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CSA Week One

I wasn’t exactly born a city boy, but considering my connection with nature, I might as well have been raised on the Lower East Side. If I go too long without hearing a car I get nervous. I couldn’t tell clay soil from cat litter. I wouldn’t want to live anywhere out of walking distance from a good slice joint (we’re missing one in the West End, but that’s a whole other post). 

The point is I don’t even own a single pair of overalls. Working the earth has never been my specialty. So I was a little hesitant to get up at 6 am and go work in a field. And pay for the privilege. Still, kale don’t grow itself. Or maybe it does. As I stated, I’m still not clear on how this stuff works. 

Last summer I joined a CSA near by. Every week I would drive out there early in the morning, before the sun was it it’s most evil, and pick some greens, tomatoes, okra, whatever happened to be ready. In real life, unlike in supermarkets, crops tend to grow on a micro-seasonal schedule. You’ll have a handful of weeks when certain fruits and veggies are perfectly ripe, at the peak of their freshness and flavor. The following week anything that hasn’t been picked is looking it’s age, like a Real Housewife after her fourth Pino Gris and not enough sunscreen. Pretty soon it needs to be plowed under to make way for the next round, and something else is blooming a few rows down.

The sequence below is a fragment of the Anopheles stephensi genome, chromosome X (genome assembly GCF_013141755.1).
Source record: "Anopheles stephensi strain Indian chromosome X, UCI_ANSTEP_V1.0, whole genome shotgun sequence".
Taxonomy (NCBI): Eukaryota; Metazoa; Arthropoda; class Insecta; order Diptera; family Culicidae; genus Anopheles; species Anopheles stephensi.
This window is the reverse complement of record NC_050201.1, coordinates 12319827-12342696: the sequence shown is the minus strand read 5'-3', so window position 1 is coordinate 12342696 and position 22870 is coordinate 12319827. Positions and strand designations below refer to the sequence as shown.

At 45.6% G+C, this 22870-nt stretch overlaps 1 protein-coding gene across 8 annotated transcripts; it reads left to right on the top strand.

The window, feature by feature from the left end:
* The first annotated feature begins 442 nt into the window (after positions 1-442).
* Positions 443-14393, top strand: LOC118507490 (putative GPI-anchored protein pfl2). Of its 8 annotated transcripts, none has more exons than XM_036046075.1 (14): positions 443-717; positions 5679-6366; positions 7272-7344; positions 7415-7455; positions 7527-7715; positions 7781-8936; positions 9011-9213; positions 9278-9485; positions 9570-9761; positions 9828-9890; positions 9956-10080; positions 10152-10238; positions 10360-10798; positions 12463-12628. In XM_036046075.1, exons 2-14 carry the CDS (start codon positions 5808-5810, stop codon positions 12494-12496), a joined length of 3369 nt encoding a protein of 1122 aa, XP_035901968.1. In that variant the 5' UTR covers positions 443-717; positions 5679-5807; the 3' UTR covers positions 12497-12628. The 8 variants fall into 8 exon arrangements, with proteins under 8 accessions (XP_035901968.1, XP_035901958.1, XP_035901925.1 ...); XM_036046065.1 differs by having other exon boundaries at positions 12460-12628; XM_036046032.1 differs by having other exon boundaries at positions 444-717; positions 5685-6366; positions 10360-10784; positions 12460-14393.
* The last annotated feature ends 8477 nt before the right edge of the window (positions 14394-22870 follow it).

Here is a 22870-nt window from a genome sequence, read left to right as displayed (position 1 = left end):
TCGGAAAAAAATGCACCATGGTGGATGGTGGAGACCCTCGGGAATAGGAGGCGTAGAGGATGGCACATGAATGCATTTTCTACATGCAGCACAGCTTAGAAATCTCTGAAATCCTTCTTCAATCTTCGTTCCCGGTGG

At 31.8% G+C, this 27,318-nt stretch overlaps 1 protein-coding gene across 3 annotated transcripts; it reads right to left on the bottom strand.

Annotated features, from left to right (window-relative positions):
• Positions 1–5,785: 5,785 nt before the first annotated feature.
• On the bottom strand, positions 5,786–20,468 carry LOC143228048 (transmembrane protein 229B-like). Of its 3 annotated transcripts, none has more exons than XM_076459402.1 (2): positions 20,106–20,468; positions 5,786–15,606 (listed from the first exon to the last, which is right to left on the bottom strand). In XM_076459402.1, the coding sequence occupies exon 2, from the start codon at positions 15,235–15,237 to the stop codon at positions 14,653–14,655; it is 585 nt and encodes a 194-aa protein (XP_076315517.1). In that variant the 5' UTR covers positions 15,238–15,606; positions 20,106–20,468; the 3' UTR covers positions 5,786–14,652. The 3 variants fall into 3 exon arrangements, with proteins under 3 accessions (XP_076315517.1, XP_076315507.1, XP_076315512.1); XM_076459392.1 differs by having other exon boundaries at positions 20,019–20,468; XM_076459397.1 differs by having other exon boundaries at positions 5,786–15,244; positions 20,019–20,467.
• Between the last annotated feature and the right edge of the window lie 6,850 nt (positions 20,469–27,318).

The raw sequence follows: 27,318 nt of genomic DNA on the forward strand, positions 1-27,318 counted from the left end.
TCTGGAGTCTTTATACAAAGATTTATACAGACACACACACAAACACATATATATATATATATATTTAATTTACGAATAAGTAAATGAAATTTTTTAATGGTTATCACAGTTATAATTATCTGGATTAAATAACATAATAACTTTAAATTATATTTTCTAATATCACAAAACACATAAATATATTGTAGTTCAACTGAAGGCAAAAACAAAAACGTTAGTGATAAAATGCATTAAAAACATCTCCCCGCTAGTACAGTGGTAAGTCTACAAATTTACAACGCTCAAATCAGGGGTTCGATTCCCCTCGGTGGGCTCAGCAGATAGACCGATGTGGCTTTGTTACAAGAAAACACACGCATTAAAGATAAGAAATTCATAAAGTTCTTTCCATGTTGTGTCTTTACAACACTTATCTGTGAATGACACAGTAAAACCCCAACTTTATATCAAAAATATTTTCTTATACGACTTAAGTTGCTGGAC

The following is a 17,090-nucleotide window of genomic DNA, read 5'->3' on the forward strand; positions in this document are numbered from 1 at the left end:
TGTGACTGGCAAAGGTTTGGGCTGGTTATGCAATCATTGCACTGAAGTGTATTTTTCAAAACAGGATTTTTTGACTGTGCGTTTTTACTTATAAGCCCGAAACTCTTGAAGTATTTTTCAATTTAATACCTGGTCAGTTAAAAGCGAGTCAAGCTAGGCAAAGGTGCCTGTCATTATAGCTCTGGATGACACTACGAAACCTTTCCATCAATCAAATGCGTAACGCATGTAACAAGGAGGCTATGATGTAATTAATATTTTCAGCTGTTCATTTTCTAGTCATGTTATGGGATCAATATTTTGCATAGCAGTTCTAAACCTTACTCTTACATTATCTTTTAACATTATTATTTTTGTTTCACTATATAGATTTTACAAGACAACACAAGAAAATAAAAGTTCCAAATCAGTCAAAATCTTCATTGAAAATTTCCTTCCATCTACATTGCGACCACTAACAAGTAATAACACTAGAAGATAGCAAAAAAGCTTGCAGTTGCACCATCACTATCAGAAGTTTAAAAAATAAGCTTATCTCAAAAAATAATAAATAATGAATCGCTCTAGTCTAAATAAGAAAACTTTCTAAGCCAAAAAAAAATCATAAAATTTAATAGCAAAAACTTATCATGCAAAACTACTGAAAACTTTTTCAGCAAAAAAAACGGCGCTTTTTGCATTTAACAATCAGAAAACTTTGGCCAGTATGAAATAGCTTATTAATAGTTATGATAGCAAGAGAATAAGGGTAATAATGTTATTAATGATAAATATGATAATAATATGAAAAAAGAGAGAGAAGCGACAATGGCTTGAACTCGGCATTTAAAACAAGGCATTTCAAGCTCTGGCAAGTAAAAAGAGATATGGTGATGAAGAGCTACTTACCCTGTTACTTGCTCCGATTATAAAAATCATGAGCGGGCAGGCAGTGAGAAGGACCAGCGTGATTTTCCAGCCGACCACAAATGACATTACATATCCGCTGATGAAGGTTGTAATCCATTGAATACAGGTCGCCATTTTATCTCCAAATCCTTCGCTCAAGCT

I really enjoyed the challenge of this. How much kale is too much kale? There’s only one way to find out. See how many meals you can make out of it. Creativity always comes out of restrictions. How much great art has been created because a starving artist couldn’t afford to buy more paint and was forced to use what she had at hand? Food’s the same way, except you get to eat it afterwards. It’s a comment on transience of life. It’s also delicious. 

Last year was an experiment. This year I’m more prepared. I’ve also agreed to help out. Today I had to till the soil between rows of onions. Got to push this big plow looking thing. Worked with a downright medieval looking contraption called a stirrup hoe. And I’m proud to report the onions are no worse for wear. Mostly. 

For a couple hours of work, I got to walk out of there with a big bag of kale, some bok choy, and red leaf lettuce. Erin already has visions of kale chips dancing in her head. I’m thinking noodles with peanuts and stir fried bok choy. The hard part isn’t so much the tilling and the planting and the harvesting. It’s not even coming up with ideas on how to use bushels of greens. It’s just finding the time to cook all this. 

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  1. June 3, 2012 at 4:09 pm

    Sounds cool! I have been subscribing to my CSA for almost 2 years, but I have never had the pleasure of working at the farm…wish I could. In the meantime, I have been working on my garden 🙂

    Thanks for sharing!

    Come and check out my weekly CSA link party if you like…http://inherchucks.com/2012/05/31/whats-in-the-box-28/.

  2. June 4, 2012 at 11:55 pm

    Scary description of the housewife. I don’t think I could have too much kale.

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